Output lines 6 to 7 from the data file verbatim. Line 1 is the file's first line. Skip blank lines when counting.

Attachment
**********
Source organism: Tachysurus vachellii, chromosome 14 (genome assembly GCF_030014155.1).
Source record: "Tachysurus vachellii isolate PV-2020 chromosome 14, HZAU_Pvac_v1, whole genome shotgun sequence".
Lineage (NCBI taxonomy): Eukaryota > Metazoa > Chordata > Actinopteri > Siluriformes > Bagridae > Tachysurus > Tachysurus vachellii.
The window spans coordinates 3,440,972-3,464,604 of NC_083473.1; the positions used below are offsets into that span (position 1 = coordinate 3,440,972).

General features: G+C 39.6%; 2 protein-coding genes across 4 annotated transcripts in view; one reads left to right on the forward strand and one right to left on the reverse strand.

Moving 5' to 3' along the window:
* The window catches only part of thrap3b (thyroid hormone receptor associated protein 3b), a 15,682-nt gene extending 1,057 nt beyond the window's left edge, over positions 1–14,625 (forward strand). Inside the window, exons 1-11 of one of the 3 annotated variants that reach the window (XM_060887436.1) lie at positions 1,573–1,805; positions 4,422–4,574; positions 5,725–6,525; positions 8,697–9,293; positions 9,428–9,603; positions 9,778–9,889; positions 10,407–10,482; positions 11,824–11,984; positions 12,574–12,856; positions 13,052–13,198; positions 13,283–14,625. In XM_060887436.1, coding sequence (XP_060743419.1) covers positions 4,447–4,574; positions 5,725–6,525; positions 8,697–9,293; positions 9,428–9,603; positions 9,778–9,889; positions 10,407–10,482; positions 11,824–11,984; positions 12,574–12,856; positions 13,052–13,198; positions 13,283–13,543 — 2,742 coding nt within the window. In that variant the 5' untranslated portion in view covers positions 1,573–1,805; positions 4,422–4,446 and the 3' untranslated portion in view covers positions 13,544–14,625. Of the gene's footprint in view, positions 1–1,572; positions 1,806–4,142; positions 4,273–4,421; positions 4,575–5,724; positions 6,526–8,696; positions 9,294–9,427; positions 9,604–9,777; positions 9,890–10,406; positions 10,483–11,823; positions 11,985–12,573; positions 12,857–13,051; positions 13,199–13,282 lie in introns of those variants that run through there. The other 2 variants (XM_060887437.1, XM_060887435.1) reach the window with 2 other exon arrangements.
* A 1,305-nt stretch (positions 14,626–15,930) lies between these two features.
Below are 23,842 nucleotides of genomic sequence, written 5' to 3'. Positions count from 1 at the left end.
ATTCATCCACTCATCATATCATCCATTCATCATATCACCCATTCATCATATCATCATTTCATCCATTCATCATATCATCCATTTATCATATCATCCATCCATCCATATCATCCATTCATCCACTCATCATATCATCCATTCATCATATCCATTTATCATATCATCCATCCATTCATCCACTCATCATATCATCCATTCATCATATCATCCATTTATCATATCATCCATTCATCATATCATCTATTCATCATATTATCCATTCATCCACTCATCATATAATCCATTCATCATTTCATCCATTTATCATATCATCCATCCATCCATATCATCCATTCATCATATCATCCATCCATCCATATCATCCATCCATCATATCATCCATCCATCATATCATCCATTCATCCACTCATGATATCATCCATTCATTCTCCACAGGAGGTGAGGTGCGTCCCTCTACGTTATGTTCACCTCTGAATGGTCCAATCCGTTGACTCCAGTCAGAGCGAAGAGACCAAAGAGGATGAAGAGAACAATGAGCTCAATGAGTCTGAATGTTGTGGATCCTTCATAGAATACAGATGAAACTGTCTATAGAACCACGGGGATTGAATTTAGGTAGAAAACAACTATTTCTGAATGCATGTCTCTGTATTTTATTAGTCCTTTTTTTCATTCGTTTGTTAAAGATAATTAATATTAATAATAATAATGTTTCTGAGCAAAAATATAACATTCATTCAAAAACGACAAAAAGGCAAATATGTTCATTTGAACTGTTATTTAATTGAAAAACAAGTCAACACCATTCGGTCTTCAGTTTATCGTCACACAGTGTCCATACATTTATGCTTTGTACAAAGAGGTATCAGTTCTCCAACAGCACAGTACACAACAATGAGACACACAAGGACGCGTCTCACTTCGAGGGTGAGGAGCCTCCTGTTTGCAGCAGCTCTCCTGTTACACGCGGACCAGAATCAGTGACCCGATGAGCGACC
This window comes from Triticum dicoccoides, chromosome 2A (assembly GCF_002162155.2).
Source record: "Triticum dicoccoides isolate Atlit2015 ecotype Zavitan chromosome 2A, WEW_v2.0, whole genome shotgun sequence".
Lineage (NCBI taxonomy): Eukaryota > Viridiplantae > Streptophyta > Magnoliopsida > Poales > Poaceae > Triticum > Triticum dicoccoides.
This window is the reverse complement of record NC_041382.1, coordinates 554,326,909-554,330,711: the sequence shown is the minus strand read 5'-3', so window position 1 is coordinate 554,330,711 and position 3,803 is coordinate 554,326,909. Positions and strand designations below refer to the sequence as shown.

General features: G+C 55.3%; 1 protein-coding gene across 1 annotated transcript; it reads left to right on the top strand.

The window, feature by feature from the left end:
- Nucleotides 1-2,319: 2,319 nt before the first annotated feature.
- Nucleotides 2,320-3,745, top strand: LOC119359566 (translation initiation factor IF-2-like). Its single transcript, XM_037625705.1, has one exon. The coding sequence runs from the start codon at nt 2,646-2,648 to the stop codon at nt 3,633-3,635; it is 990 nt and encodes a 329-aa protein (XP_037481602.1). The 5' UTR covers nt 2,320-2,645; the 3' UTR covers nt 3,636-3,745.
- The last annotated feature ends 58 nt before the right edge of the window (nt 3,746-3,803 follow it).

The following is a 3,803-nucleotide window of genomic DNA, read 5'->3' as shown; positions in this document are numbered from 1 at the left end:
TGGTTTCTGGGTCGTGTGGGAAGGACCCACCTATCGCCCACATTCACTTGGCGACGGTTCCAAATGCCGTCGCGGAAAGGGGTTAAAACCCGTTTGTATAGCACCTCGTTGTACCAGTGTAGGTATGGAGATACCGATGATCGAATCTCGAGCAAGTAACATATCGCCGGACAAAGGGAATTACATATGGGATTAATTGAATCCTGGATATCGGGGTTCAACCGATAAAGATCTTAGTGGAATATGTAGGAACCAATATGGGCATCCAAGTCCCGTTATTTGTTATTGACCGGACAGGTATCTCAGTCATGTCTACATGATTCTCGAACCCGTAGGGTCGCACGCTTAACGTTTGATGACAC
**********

Moving 5' to 3' along the window:
* The window catches only part of thrap3b (thyroid hormone receptor associated protein 3b), a 15,682-nt gene extending 1,057 nt beyond the window's left edge, over positions 1–14,625 (forward strand). Inside the window, exons 1-11 of one of the 3 annotated variants that reach the window (XM_060887436.1) lie at positions 1,573–1,805; positions 4,422–4,574; positions 5,725–6,525; positions 8,697–9,293; positions 9,428–9,603; positions 9,778–9,889; positions 10,407–10,482; positions 11,824–11,984; positions 12,574–12,856; positions 13,052–13,198; positions 13,283–14,625. In XM_060887436.1, coding sequence (XP_060743419.1) covers positions 4,447–4,574; positions 5,725–6,525; positions 8,697–9,293; positions 9,428–9,603; positions 9,778–9,889; positions 10,407–10,482; positions 11,824–11,984; positions 12,574–12,856; positions 13,052–13,198; positions 13,283–13,543 — 2,742 coding nt within the window. In that variant the 5' untranslated portion in view covers positions 1,573–1,805; positions 4,422–4,446 and the 3' untranslated portion in view covers positions 13,544–14,625. Of the gene's footprint in view, positions 1–1,572; positions 1,806–4,142; positions 4,273–4,421; positions 4,575–5,724; positions 6,526–8,696; positions 9,294–9,427; positions 9,604–9,777; positions 9,890–10,406; positions 10,483–11,823; positions 11,985–12,573; positions 12,857–13,051; positions 13,199–13,282 lie in introns of those variants that run through there. The other 2 variants (XM_060887437.1, XM_060887435.1) reach the window with 2 other exon arrangements.